How to make a dispute disappear? Lessons in illusionism by the International Court of Justice in the Silala case

The “Dispute over the Status and Use of the Waters of the Silala (Chile/Bolivia)” was a case that dealt with the very scope of the law of international watercourses and its customary rules, as neither of the parties have ratified the Convention on the Law of the Non-navigational Uses of International Watercourses (UNWC). It aimed to ascertain whether customary international law was applicable to the Silala river, given the artificial elements involved in its transboundary flow form Bolivia to Chile, as well as to determine the respective implications to the management of its waters. The judgement of the International Court of Justice (ICJ) was rendered last week, in December 1st, 2022. In light of this recent decision, this post exhibits the limitations of the reasoning of the ICJ in its assessment of the case and argues that its omissions in core issues of the dispute perpetuates the current legal and political uncertainty that exists in the bilateral relations of Chile and Bolivia in relation to the Silala river.

Given this context, there were high expectations for the settlement of the dispute by International Court of Justice (ICJ). After all, the case could have significant impacts for the bilateral relations between Chile and Bolivia, as well as influence the interpretation and development of international water law as a whole. Nonetheless, the ICJ ended up concluding that the majority of the parties` pleadings had no longer an object due to the convergence in the parties` positions.[i] The decision of the ICJ is mainly based on the statements issued by the parties during the course of the proceedings, as it presumes that these declarations were made in good faith.

This post firstly examines the ICJ`s findings in relation to Chile`s pleadings, which address the recognition of the Silala river as an international watercourse and the application of the corresponding rules in customary international law, namely the principle of equitable and reasonable utilization, the principle of prevention and the obligations to notify and consult. Then, the post analyses Bolivia`s counterclaims, that deal with the sovereignty over the artificial channels and to the resulting flow, as well as to the need to conclude an agreement to regulate the delivery of the “enhanced flow” to Chile. Finally, the post concludes with a critical overview of the judgment in view of the bilateral relations between Chile and Boliva.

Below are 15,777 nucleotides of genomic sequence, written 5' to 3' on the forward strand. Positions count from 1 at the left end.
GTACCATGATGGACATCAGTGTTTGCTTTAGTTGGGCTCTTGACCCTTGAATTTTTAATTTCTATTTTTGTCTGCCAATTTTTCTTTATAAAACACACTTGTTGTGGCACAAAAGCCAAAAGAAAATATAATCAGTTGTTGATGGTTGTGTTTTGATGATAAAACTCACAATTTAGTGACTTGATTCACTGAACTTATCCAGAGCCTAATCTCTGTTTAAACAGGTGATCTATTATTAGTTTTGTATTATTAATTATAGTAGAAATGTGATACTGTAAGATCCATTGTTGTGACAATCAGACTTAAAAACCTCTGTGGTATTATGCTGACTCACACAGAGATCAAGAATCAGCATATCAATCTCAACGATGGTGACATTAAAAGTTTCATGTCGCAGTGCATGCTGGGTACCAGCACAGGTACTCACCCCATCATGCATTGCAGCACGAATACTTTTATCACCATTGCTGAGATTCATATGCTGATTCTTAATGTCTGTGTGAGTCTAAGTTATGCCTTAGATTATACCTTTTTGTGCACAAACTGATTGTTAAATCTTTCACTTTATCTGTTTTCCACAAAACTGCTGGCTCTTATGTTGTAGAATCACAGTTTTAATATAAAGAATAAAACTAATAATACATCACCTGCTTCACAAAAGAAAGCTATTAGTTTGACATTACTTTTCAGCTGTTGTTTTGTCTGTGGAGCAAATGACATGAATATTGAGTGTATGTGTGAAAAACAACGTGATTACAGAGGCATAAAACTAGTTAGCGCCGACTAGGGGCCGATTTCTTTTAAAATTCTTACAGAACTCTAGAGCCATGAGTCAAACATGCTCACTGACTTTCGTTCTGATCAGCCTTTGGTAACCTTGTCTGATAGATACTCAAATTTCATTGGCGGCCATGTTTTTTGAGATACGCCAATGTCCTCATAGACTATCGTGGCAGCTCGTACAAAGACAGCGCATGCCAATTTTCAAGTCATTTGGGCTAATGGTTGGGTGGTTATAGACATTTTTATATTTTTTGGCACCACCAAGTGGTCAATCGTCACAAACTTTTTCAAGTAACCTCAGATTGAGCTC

On the issue of the status of the Silala river, Chile sustained that it is an international watercourse and is governed by international law, whilst Bolivia initially denied the applicability of customary international law to the artificial portion of Silala’s flow. Nevertheless, the ICJ noted an evolution in the Bolivian position during the proceedings to recognize the entirety of the Silala river as an international watercourse, although it contested the customary nature of the scope of the UNWC and argued for the relevance of the unique characteristics of the resource in the application of customary international law (para. 57). Despite the specificities in the positions of the parties, the ICJ noted that the different comprehension of customary international law did change the fact that Bolivia has unequivocally confirmed Silala`s nature as an international watercourse. The ICJ found that Chile`s pleading “no longer has any object and that, therefore, the Court is not called upon to give a decision thereon” (para. 59).

Concerning the equitable and reasonable utilization of the Silala river, the ICJ established that the Bolivian position evolved in that same direction. It started with the exclusive consideration of the natural flow and changed to encompass a holistic application of international water law, including both the “naturally flowing” and “artificially enhanced” parts of the Silala river. In light of this convergence with regard to the utilization of the river, the ICJ declared that the dispute had lost its object and that it was not its role to address future and hypothetical uses of these waters (para. 64). Even in relation to Chile`s pleading for the declaration that its current use of the Silala river was consistent with the principle of equitable and reasonable utilization, the ICJ also deemed that the object of the pleading was lost by broadly stating that the parties agree on the application of this principle and that they do not oppose each other’s rights to an equitable and reasonable share of Silala`s waters (para. 75).

On one hand, this position could represent a deference of the ICJ in relation to the parties` prominence in the establishment of what could constitute an equitable and reasonable allocation. In this sense, it is likely that the ICJ will refrain from imposing its perception of equity and reasonableness if the parties themselves are able to reach a consensus on the issue. However, in this specific case, there was doubt in the application of the principle of equitable and reasonable utilization and the ICJ refrained to dwell on the matter.

Whatever reason the ICJ may have had for this omission, the conflict over the utilization of the Silala is not hypothetical, otherwise Chile would not seek a validation of its interpretation of the principle of equitable and reasonable utilization in the current use the shared waters. It is true that the principle of equitable and reasonable utilization is not meant to be evaluated disjointly from the concrete case, but the ICJ failed to present minimum parameters and directives that it considered applicable in the specific context. That is, even if it did not seem fit to make a complete assessment of the principle in the relations between the parties, it could have offered some guidance as to its understanding of the principle and its direct implications for the allocation of Silala’s waters.  It should be noted that, in disputes relating to maritime delimitation, such as in the Delimitation of the Maritime Boundary in the Gulf of Maine Area (Canada/United States of America), the ICJ has already presented considerations of equity in the application of international law, then it would not have been the first time that such parameters were discussed in its jurisprudence.

Source: ICJ Judgment 2022